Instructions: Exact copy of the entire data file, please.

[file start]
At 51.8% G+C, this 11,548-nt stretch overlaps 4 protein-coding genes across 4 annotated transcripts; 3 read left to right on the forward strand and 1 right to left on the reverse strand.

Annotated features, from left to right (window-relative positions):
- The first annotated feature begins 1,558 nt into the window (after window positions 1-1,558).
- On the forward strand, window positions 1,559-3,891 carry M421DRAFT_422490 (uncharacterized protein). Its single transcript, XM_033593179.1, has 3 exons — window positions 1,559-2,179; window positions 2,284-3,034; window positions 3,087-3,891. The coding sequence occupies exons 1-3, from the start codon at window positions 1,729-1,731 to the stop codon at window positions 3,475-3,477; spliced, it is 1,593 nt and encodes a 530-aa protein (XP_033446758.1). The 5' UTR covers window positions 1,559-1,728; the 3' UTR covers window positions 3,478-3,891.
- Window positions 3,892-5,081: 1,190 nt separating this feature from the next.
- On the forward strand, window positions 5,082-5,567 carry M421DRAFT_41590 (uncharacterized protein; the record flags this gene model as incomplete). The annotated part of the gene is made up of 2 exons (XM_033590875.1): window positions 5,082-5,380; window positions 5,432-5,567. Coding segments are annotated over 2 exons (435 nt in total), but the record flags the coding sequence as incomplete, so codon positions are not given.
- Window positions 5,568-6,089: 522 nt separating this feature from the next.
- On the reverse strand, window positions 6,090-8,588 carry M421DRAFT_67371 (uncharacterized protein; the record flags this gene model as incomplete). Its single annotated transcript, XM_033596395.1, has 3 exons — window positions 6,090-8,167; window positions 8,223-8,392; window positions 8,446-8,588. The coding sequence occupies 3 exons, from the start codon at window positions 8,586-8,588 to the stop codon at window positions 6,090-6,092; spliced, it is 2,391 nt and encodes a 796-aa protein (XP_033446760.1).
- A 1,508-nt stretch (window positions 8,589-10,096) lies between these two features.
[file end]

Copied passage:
At 51.8% G+C, this 11,548-nt stretch overlaps 4 protein-coding genes across 4 annotated transcripts; 3 read left to right on the forward strand and 1 right to left on the reverse strand.

Annotated features, from left to right (window-relative positions):
- The first annotated feature begins 1,558 nt into the window (after window positions 1-1,558).
- On the forward strand, window positions 1,559-3,891 carry M421DRAFT_422490 (uncharacterized protein). Its single transcript, XM_033593179.1, has 3 exons — window positions 1,559-2,179; window positions 2,284-3,034; window positions 3,087-3,891. The coding sequence occupies exons 1-3, from the start codon at window positions 1,729-1,731 to the stop codon at window positions 3,475-3,477; spliced, it is 1,593 nt and encodes a 530-aa protein (XP_033446758.1). The 5' UTR covers window positions 1,559-1,728; the 3' UTR covers window positions 3,478-3,891.
- Window positions 3,892-5,081: 1,190 nt separating this feature from the next.
- On the forward strand, window positions 5,082-5,567 carry M421DRAFT_41590 (uncharacterized protein; the record flags this gene model as incomplete). The annotated part of the gene is made up of 2 exons (XM_033590875.1): window positions 5,082-5,380; window positions 5,432-5,567. Coding segments are annotated over 2 exons (435 nt in total), but the record flags the coding sequence as incomplete, so codon positions are not given.
- Window positions 5,568-6,089: 522 nt separating this feature from the next.
- On the reverse strand, window positions 6,090-8,588 carry M421DRAFT_67371 (uncharacterized protein; the record flags this gene model as incomplete). Its single annotated transcript, XM_033596395.1, has 3 exons — window positions 6,090-8,167; window positions 8,223-8,392; window positions 8,446-8,588. The coding sequence occupies 3 exons, from the start codon at window positions 8,586-8,588 to the stop codon at window positions 6,090-6,092; spliced, it is 2,391 nt and encodes a 796-aa protein (XP_033446760.1).
- A 1,508-nt stretch (window positions 8,589-10,096) lies between these two features.